Established in 1969 and based in Johannesburg, Science Fiction & Fantasy South Africa (SFFSA) is a club for fans of both science fiction and fantasy. Membership benefits include:

Monthly meetings 
Annual mini-conventions An extensive library
Quarterly  Probe fanzine
NOVA Short story
Much much more!

International and country members are more than welcome 

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The Nova Short Story Competition is our annual competition for budding writers of science fiction and fantasy short stories. Usually contested in two categories, General and South African, the competition is open for entry from April until 30 September annually. Winning entries, finalists and seleceted other entries are published in Probe.

2016 Nova Short Story Competition Now Open


The Nova Short Story Competition FAQ can be found here.

To download a zip file with the entry form, guidelines and rules, in Microsoft Word (.docx) and Acrobat (.pdf) formats, click here.

2015 Nova Short Story Competition Results

Title Author  Rank  Prize
10 Mike Hardaker 1st Place R2000
A Harmonious Tale Sean Watkins 2nd Place R1000
The Desert Does Not Forgive Sharon Angus 3rd Place R250
The Office Dragon Brian Warner 3rd Place R250
The Cleansing Hope Lester Top 10  
Error #451 Leon Louw Top 10  
Lost in transition Deon Schneider Top 10  
The Passenger Deon Schneider Top 10  
Travelling Brian Warner Top 10  
What we do Anton Taylor Top 10  

Nova 2015: Final Judge's Comments


This is one of the best selections of SFFSA short story entries I have yet had to judge, and it was a privilege to be asked to choose the winners. There is an almost complete absence of "sciensplaining", when the narrator feels obliged to spell out history or technicality, explaining the science of the fictitious scenario in excruciating detail that stops the story dead. In the winning story, this is achieved naturally and through convincing dialogue. Only two of the top ten stories fell briefly into sciensplaining, making the judging a welcome change from previous experience with the South African category. Having said that, don't take too much for granted or leave too much unsaid, as it robs the story of context, meaning and relevance.


"10" is a clear winner.


10, Mike Hardaker

From the very first line, 10 is beautifully written. It is also brilliantly conceived, and carries off the theme and plot consistently and convincingly. The climax creeps up on us almost unnoticed, just as it blows us away. One of the best stories I've ever read in the SFFSA competition.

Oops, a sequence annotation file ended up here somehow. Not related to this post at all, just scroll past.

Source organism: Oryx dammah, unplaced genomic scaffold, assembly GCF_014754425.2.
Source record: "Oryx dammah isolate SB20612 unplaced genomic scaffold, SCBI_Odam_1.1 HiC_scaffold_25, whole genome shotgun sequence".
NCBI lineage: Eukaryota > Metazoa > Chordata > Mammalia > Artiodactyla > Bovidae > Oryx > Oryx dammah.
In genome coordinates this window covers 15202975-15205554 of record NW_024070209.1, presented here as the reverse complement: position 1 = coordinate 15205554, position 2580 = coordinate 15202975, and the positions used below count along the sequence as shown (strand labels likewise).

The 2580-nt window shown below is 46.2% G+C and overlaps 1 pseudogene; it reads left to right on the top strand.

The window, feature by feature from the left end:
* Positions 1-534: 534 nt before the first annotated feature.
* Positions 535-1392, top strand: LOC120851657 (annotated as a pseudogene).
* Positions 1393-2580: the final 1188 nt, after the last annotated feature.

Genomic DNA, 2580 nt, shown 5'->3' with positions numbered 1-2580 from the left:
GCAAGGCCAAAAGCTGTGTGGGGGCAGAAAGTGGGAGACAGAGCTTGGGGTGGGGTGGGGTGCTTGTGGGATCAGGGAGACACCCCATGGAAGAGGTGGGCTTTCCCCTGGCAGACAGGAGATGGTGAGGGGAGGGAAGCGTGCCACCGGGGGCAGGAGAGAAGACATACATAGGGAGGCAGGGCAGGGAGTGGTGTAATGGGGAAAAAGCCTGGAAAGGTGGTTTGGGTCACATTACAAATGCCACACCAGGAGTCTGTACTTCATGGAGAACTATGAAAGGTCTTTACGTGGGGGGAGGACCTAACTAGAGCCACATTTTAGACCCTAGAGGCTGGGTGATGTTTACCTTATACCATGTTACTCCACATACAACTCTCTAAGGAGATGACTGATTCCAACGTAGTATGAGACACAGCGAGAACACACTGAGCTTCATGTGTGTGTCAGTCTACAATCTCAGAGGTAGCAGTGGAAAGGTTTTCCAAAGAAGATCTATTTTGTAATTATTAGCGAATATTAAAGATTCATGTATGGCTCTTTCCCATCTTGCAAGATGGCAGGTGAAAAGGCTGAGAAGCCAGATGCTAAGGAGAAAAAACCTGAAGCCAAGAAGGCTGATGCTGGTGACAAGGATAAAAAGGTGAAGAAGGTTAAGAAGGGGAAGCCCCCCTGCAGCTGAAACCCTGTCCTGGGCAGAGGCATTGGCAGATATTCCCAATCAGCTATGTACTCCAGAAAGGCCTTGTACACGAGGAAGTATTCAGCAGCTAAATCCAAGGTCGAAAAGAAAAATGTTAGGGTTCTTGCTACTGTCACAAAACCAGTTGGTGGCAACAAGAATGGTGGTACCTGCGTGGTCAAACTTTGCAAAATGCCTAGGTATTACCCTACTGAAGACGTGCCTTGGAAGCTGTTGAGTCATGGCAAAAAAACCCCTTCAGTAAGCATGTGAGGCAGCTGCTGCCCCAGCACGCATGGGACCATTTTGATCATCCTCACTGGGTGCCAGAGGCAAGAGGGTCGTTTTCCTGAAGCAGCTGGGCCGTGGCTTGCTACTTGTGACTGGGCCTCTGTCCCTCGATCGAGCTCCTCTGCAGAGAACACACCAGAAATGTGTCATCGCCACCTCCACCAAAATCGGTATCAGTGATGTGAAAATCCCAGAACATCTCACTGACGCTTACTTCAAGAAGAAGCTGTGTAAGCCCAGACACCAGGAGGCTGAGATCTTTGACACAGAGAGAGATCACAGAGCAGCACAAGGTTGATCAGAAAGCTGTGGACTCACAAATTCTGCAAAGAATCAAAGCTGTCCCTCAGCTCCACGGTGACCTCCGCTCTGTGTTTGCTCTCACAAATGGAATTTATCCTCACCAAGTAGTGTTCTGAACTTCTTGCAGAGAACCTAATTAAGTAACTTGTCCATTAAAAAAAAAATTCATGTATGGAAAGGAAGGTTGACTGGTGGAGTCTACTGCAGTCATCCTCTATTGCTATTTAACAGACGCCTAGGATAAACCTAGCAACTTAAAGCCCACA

Runner-up is "A Harmonious Tale"


A Harmonious Tale, Sean Watkins

A fascinating story, well told, with a powerful climax but an unlikely epilogue. It's a superbly contained story with most of the action taking place in one room. Ironically, the moment the action moves out of that room, the consistency of style and pace begins to dissipate. A core strength of the story is that no narrator explanation is given for a complex process, but it is clearly understood through natural dialogue and actions.


Joint third are "The Desert Does Dot Forgive" and "The Office Dragon".


The Desert Does Not Forgive, Sharon Angus

A story told with tremendous command of language and impeccable style, but without much plot and with a predictable conclusion and epilogue.


The Office Dragon, Brian Warner

An enchanting tale about what happens when traditional magical creatures become bureaucrats. The plot is somewhat thin but strangely satisfying.


Here are the finalists, in alphabetical order of author's surname:


The Cleansing, Hope Lester

A potentially good story undermined by a disjointed and unsatisfying plot, haphazard asides by the narrator and the absence of context.


Error #451, Leon Louw

A well-told and fun story, but with little substance. The epilogue is too explicitly spelled out.


Lost in Transition, Deon Schneider

Too much explanation and too many adjectives get in the way of a story that starts as cliché, complete with stereotypes of Cape "bergie" and stupid aliens, but ends quite beautifully.


The Passenger, Deon Schneider

Well-told story but suffers from similarity to Zombie-virus and astronaut-returns-with-deadly-cargo plots.


What We Do, Anton Taylor

Post-apocalyptic scenario that offers little more than scenario. The descriptions of scenes and settings are gritty and realistic, but with little context and confused linkages, eventually making survival from frequent injuries unrealistic.


Travelling, Brian Warner

A fascinating concept but no plot and only a sequence of emotions expressed during an experience in the distant future. Could have served as a good background to a story.


Arthur Goldstuck

For a historical list of  winners click here.
For a list of stories published in Probe click here

2014 Judges

Arthur Goldstuck 

The competition is sponsored and judged by Arthur Goldstuck of


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For more details, you are welcome to email the convenor of the Short Story Competition.

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